With finals looming and the semester coming to a close, the campus is in a stressed-out state. College students report that the most stressful events they deal with are related to school, and it is important to recognize the ways that stress can affect our minds and bodies.
When you feel stressed out, your body enters a typical "fight or flight" mode. In this state, you experience a surge of adrenaline, which increases heart rate, heightens alertness and shuts down certain bodily processes, such as digestion. That way the body can solely concentrate on survival. Unfortunately, your body doesn't differentiate between survival stress and finals stress.
Our bodies are made to handle stress sparingly, yet we are confronted with it way more often than we are built to handle. In the short term, stress physically manifests itself through headaches, increased blood pressure, sweating, fatigue and achiness. Furthermore, students tend to develop the unhealthy habits of sleeping less, eating a poor diet and avoiding exercise. Prolonged stress can lead to serious physical complications like hypertension and heart disease.
Stress also increases the activity of the neurotransmitter norepinephrine, which builds up in white blood cells, decreasing immune function. Likewise, by sleeping poorly, eating poorly and not exercising when you're stressed, you further decrease your immune system's ability to fight off illness.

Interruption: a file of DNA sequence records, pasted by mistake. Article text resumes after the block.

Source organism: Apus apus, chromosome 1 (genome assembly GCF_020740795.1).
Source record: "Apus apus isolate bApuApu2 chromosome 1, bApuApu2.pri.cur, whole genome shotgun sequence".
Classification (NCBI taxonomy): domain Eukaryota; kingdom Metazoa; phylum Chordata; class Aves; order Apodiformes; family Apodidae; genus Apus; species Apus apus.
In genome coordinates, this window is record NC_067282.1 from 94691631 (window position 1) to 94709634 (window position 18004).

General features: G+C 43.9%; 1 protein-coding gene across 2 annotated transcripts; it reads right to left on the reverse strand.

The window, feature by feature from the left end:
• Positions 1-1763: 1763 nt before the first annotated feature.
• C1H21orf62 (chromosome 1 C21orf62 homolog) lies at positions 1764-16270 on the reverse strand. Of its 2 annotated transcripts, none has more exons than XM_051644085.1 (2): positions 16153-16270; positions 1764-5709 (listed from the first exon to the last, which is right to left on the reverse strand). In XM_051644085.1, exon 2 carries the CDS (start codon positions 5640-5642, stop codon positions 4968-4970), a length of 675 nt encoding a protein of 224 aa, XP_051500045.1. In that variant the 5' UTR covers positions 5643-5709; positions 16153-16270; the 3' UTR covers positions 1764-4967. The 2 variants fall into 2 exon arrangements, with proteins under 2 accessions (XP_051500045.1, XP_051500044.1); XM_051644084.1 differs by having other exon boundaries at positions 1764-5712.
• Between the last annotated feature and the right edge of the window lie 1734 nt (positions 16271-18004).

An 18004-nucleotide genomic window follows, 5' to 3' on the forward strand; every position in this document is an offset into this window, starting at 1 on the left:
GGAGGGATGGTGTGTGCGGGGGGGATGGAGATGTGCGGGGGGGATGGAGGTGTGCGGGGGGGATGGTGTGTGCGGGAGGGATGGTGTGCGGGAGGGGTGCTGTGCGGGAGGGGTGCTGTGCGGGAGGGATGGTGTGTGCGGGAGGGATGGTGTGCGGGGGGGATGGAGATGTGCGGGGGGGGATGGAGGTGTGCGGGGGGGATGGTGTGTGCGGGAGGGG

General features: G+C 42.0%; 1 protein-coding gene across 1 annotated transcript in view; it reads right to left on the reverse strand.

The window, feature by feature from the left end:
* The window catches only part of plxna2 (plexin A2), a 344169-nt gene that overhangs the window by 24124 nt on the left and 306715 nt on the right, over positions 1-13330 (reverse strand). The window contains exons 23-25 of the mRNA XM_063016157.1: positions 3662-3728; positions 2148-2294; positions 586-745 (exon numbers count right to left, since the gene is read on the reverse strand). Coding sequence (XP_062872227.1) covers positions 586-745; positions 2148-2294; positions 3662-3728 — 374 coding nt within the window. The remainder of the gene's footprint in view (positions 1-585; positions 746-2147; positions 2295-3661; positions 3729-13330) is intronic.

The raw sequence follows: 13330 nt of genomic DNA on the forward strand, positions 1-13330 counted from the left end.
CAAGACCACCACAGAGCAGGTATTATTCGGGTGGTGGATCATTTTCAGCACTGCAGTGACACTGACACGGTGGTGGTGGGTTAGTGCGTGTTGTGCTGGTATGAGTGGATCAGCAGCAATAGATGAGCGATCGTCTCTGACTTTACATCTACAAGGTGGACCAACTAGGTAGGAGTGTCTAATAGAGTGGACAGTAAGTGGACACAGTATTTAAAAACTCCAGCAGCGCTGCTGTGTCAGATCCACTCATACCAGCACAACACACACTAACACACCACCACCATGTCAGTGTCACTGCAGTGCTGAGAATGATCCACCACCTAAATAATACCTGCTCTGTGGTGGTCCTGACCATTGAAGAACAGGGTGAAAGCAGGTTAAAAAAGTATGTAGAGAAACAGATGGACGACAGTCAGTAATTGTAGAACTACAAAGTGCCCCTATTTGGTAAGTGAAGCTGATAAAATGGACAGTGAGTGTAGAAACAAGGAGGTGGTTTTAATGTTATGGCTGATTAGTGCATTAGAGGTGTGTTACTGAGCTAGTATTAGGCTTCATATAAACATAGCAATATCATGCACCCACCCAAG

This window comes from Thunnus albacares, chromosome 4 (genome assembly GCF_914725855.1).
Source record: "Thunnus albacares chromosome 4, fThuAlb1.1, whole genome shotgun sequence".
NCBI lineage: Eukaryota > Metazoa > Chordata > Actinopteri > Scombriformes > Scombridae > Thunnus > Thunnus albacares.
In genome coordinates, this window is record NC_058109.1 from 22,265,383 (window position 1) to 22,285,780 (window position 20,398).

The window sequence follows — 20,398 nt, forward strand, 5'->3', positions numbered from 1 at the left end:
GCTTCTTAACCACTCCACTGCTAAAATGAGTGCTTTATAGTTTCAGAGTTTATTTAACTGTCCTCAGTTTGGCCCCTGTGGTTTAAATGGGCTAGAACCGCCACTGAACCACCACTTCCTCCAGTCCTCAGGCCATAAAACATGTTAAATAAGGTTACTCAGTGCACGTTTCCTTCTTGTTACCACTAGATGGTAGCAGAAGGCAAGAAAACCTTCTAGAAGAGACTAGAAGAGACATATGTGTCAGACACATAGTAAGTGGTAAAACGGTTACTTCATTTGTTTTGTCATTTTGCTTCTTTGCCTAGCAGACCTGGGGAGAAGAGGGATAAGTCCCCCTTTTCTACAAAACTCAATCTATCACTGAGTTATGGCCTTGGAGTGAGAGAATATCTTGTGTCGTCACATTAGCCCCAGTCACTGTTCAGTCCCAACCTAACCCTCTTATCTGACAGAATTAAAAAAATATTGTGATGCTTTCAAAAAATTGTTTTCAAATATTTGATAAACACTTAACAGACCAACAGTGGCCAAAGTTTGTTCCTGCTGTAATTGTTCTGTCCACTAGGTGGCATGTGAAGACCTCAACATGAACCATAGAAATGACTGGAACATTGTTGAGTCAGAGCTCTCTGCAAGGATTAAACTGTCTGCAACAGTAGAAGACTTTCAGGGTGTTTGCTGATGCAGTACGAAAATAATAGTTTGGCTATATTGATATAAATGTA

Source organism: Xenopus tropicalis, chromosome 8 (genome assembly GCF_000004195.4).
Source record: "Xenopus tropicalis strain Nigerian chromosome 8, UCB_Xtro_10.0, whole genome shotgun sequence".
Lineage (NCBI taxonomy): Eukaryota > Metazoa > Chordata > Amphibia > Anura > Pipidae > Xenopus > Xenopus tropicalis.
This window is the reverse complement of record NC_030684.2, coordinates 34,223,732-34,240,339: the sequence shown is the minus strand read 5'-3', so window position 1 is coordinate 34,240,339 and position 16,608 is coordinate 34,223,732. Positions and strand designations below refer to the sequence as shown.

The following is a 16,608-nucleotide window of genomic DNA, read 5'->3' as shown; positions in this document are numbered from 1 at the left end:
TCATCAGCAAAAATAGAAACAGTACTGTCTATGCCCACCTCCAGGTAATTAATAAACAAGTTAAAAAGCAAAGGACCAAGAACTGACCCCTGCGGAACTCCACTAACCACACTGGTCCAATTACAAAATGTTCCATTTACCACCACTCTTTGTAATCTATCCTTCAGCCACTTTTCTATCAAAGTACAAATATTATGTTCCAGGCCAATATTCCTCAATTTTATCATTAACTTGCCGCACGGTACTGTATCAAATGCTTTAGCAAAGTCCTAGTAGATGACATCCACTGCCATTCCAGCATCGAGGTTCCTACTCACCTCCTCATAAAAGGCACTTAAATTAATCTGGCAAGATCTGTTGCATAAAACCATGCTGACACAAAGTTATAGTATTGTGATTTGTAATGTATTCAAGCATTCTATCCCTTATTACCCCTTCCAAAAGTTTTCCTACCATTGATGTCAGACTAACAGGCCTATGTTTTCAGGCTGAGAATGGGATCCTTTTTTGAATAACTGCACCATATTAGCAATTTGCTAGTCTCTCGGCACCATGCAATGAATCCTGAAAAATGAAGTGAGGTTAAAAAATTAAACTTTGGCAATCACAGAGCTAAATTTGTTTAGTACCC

The impacts of stress don't stop there-it also affects you mentally. In general it may cause you to feel sluggish, defeated and unhappy. Stress can also make you feel anxious, like there's not enough time in the day to accomplish everything you need to do. Feeling as though you are unable to cope with stress can lead to depression. Likewise, prolonged anxiety may develop into an anxiety disorder.
But don't stress out about the effects of stress; there are proven ways to reduce tension and to maintain your physical and mental well-being.
While it may seem counterintuitive to take a break from studying to relax, it will actually help you to ace the exam. Test takers who are relaxed tend to focus and perform better.
Exercise is also a powerful tool for reducing physical and psychological tension. It induces a rush of endorphins, which will make you feel good and boost your confidence, overcoming feelings of depression or anxiety. Likewise, exercise improves immune function and strengthens the body.
People who are optimistic and avoid negative self-talk experience a greater feeling of self-efficacy. In other words, they tend to believe they can handle anything that comes their way, thus reducing how stressed they feel. Social support is proven to reduce feelings of stress, too, so study with a friend whenever possible.
Stress will not only affect your physical and mental health, but also how well you do on the very exams that are stressing you out. So take time to reduce your stress, not just for your health, but for your academic success as well.